The "For Lease" signs on shop windows in Nelson have become a predominant window display.
There were now about 30 vacant shops and offices in the central city - a higher number than usual - at least one commercial building owner said.
About 50 retailers joined the Nelson City Council, the inner city promotions group and the economic development agency at a forum this week to figure out how to stem the retreat, and explore ways they might help future-proof the city centre
Renee Wilson, who attended the forum, belongs to a new wave of local retailers keen to keep locals shopping at home.
The 27-year-old recently quit a corporate career to buy her own retail business - an up-market women's clothing store Palm.
She was aware of the current climate, but did her research.
"It was a little bit concerning for me, however I'm young, I do have a bit of business nous and I thought now is a good time in my life to venture in to something like this.
"I've seen the business work and I'm hoping that with my fresh approach I can keep it performing well."
The senior council staff member who hosted the forum, Clare Barton said while it was easy in the past to blame the decline in retail on the rise in online shopping, it was not always the case.
She said feedback from retailers showed the shop floor was still where the money was - but there was another problem:
"We're finding that Nelsonians are shopping around the rest of New Zealand, so how do we get them to buy local?"
Nelson retailers have long blamed rising rents for part of their troubles. Building owners, like Gaire Thompson who owned properties around the country and 10 in central Nelson, looked elsewhere for the root cause.
"The rates issue is one where the central city has been screwed really, in my view, for the last number of years. Commercial inner city rates are about three times residential rates," Mr Thompson said.
The Nelson City Council has made central city enhancement one of four key priorities in its long term plan.
It followed Nelson's drop on the ASB regional economic scoreboard from first to 12th place in just over a year. And a Colliers International retail report that showed commercial rents in Nelson were among the highest in provincial New Zealand.
Clare Barton said the council was responding by altering the rating differential which would reduce rates on commercial property.
"One of the levers that we can influence directly...which we've got control over is the rate component."
Simon Duffy of the city's inner city promotions group, Uniquely Nelson, said despite the empty stores, Nelson still had more going for it, than against.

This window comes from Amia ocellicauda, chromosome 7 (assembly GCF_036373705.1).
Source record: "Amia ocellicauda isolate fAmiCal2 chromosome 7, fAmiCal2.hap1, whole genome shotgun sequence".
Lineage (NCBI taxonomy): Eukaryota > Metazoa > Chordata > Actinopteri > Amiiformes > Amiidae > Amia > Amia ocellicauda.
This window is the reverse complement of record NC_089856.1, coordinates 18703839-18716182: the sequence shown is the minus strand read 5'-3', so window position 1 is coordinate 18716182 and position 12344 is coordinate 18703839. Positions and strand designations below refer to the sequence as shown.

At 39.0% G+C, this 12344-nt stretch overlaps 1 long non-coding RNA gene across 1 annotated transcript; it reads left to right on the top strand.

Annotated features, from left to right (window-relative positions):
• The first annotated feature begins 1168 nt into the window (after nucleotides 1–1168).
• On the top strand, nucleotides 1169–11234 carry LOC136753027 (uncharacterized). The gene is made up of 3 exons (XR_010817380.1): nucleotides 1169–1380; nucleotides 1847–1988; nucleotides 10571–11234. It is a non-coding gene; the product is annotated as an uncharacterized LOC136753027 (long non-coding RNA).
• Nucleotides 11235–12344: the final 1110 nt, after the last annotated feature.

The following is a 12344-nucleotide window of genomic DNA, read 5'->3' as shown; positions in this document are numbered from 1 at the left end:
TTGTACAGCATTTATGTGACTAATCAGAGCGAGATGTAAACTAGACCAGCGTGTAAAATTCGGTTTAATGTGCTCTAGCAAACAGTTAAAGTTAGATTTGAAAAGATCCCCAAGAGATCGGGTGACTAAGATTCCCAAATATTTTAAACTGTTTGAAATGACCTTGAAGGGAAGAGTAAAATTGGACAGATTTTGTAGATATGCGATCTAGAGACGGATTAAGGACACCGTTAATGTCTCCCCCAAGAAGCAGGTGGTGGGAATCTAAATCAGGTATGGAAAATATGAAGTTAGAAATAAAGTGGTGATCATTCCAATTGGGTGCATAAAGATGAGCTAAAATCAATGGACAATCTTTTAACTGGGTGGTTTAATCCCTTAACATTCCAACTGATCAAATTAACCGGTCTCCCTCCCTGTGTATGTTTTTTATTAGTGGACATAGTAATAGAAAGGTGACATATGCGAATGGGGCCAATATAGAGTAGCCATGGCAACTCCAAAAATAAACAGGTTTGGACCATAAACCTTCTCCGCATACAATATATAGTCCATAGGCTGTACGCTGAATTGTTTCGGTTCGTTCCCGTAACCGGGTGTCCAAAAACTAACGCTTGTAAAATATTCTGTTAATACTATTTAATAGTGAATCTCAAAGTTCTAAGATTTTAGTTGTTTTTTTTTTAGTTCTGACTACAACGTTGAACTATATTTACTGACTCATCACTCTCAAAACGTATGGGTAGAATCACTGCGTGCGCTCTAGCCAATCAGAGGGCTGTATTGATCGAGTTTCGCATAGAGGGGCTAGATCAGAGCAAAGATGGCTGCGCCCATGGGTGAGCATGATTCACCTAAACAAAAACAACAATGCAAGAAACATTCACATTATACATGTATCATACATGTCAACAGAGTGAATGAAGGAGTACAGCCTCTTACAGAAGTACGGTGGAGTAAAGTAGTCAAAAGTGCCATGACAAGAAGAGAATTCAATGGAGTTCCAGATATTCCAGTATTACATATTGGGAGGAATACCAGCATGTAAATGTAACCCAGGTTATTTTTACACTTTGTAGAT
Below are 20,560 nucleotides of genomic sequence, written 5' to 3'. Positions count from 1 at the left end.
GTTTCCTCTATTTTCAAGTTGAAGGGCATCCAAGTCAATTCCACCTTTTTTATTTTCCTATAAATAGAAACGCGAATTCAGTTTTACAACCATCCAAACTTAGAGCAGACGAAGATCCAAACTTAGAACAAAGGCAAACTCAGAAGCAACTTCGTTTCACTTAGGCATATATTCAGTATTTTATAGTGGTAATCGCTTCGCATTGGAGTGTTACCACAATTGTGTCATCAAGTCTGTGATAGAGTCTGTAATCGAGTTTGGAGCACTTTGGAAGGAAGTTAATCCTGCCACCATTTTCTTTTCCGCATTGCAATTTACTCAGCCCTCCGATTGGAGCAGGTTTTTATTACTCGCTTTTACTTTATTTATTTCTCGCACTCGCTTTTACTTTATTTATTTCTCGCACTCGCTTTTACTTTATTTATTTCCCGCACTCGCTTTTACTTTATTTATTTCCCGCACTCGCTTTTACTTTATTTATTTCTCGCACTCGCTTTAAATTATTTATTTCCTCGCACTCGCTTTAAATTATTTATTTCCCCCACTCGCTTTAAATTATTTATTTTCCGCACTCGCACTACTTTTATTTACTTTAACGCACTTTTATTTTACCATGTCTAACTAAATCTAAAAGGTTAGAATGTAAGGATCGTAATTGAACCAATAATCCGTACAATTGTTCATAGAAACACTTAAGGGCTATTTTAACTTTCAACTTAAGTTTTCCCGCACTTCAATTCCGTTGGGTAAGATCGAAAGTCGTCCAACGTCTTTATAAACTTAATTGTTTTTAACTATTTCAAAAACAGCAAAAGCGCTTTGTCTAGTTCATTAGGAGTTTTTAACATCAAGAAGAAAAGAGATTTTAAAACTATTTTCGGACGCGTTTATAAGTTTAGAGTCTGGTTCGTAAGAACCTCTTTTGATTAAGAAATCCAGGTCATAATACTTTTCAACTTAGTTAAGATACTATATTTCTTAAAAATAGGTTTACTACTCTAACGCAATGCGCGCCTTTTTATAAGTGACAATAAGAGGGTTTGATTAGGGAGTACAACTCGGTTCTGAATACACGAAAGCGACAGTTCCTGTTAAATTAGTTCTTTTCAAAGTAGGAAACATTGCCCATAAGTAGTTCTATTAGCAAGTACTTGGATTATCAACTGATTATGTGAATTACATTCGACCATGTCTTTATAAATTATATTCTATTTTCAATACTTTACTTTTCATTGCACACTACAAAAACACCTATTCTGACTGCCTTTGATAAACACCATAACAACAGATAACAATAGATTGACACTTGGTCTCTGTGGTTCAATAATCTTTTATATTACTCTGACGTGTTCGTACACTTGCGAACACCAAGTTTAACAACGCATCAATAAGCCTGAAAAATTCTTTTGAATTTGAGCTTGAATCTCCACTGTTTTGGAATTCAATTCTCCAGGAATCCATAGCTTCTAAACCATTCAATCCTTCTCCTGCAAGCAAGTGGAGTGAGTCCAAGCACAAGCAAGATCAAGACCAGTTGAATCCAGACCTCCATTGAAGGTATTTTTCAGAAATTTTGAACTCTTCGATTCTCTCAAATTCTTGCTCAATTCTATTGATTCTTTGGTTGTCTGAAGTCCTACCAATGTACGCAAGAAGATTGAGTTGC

"Nelson's kind of left field. We're not on the main trunk line - we're not Auckland, Wellington, Christchurch or Dunedin and there's something special about that. There's quite a boutique feel to Nelson."
Mr Duffy said its heritage buildings, some dating back 160 years, created a point of difference.
But Mr Thompson said older buildings had fuelled the exit among national chain stores. He said earthquake strengthening was not tax deductible and building owners had to either increase rent, or wear the cost.
"We get blamed for causing the problem but in fact we're carrying a lot of the problem, to try and keep the place full and looking right."
Keeping it looking right was also high up on Renee Wilson's list. She wanted standards in place for owners and landlords of empty premises, to ensure they did not leave them to disintegrate.
"It's not a nice look in town to have empty buildings, and to be littered with signs. It's a really hard thing to see when you work really hard to present your building well."
Ms Wilson said based on her experience as a consumer, and now as a business owner, she wanted to see access to the city opened up.
"Part of that's around parking and it's quite inconvenient for people."
The forum revealed some good signs that inner city businesses were willing to work together, Mr Duffy said.
"Because people talk about division, whether that's between the authorities and retail and the commercial people. Let's now put the focus back on ourselves and working together as a collective group and take the silos down.
"Humans love silos - take them down and let's get on with it," Mr Duffy said.